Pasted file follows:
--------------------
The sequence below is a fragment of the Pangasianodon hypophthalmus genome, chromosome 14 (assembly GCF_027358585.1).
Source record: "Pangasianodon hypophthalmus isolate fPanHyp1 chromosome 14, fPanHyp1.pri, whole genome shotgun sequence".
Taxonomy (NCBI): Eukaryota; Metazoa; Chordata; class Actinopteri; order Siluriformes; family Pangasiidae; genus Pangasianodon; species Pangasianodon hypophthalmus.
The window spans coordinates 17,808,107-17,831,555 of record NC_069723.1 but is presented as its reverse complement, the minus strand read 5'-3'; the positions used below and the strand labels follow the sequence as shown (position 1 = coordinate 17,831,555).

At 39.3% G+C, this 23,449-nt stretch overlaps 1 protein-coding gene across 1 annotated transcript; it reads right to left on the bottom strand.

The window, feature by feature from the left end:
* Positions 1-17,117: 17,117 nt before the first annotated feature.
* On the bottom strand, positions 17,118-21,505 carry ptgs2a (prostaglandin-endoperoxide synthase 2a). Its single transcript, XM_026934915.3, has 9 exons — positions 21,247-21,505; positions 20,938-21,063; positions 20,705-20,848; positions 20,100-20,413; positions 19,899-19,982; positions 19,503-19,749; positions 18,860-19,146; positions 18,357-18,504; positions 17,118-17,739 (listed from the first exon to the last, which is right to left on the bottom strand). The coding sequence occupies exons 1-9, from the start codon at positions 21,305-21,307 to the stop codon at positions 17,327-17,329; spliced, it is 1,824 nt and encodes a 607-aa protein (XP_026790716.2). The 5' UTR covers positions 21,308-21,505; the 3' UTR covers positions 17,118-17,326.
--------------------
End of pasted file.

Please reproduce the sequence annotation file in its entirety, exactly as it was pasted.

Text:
The sequence below is a fragment of the Pangasianodon hypophthalmus genome, chromosome 14 (assembly GCF_027358585.1).
Source record: "Pangasianodon hypophthalmus isolate fPanHyp1 chromosome 14, fPanHyp1.pri, whole genome shotgun sequence".
Taxonomy (NCBI): Eukaryota; Metazoa; Chordata; class Actinopteri; order Siluriformes; family Pangasiidae; genus Pangasianodon; species Pangasianodon hypophthalmus.
The window spans coordinates 17,808,107-17,831,555 of record NC_069723.1 but is presented as its reverse complement, the minus strand read 5'-3'; the positions used below and the strand labels follow the sequence as shown (position 1 = coordinate 17,831,555).

At 39.3% G+C, this 23,449-nt stretch overlaps 1 protein-coding gene across 1 annotated transcript; it reads right to left on the bottom strand.

The window, feature by feature from the left end:
* Positions 1-17,117: 17,117 nt before the first annotated feature.
* On the bottom strand, positions 17,118-21,505 carry ptgs2a (prostaglandin-endoperoxide synthase 2a). Its single transcript, XM_026934915.3, has 9 exons — positions 21,247-21,505; positions 20,938-21,063; positions 20,705-20,848; positions 20,100-20,413; positions 19,899-19,982; positions 19,503-19,749; positions 18,860-19,146; positions 18,357-18,504; positions 17,118-17,739 (listed from the first exon to the last, which is right to left on the bottom strand). The coding sequence occupies exons 1-9, from the start codon at positions 21,305-21,307 to the stop codon at positions 17,327-17,329; spliced, it is 1,824 nt and encodes a 607-aa protein (XP_026790716.2). The 5' UTR covers positions 21,308-21,505; the 3' UTR covers positions 17,118-17,326.